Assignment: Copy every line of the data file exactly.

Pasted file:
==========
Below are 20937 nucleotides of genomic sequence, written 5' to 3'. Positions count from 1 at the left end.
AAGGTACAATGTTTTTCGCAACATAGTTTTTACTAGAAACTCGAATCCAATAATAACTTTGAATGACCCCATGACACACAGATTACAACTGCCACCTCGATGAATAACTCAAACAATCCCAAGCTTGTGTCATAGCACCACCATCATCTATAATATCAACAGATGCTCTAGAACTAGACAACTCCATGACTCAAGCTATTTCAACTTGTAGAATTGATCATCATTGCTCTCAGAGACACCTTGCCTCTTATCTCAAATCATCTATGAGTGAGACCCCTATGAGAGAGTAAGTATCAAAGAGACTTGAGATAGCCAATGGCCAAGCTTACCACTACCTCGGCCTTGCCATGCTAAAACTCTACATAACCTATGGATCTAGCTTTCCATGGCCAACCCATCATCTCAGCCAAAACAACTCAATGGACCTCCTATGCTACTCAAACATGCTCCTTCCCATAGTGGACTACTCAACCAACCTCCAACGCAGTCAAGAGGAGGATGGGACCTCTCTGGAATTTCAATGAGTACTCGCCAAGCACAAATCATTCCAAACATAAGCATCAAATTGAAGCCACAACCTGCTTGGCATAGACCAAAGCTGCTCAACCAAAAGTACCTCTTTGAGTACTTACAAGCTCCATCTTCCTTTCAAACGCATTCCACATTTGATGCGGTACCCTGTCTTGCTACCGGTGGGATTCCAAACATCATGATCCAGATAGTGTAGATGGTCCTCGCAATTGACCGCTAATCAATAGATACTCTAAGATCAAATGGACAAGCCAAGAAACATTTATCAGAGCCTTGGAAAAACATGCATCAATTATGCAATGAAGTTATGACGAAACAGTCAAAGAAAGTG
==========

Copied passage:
Below are 20937 nucleotides of genomic sequence, written 5' to 3'. Positions count from 1 at the left end.
AAGGTACAATGTTTTTCGCAACATAGTTTTTACTAGAAACTCGAATCCAATAATAACTTTGAATGACCCCATGACACACAGATTACAACTGCCACCTCGATGAATAACTCAAACAATCCCAAGCTTGTGTCATAGCACCACCATCATCTATAATATCAACAGATGCTCTAGAACTAGACAACTCCATGACTCAAGCTATTTCAACTTGTAGAATTGATCATCATTGCTCTCAGAGACACCTTGCCTCTTATCTCAAATCATCTATGAGTGAGACCCCTATGAGAGAGTAAGTATCAAAGAGACTTGAGATAGCCAATGGCCAAGCTTACCACTACCTCGGCCTTGCCATGCTAAAACTCTACATAACCTATGGATCTAGCTTTCCATGGCCAACCCATCATCTCAGCCAAAACAACTCAATGGACCTCCTATGCTACTCAAACATGCTCCTTCCCATAGTGGACTACTCAACCAACCTCCAACGCAGTCAAGAGGAGGATGGGACCTCTCTGGAATTTCAATGAGTACTCGCCAAGCACAAATCATTCCAAACATAAGCATCAAATTGAAGCCACAACCTGCTTGGCATAGACCAAAGCTGCTCAACCAAAAGTACCTCTTTGAGTACTTACAAGCTCCATCTTCCTTTCAAACGCATTCCACATTTGATGCGGTACCCTGTCTTGCTACCGGTGGGATTCCAAACATCATGATCCAGATAGTGTAGATGGTCCTCGCAATTGACCGCTAATCAATAGATACTCTAAGATCAAATGGACAAGCCAAGAAACATTTATCAGAGCCTTGGAAAAACATGCATCAATTATGCAATGAAGTTATGACGAAACAGTCAAAGAAAGTG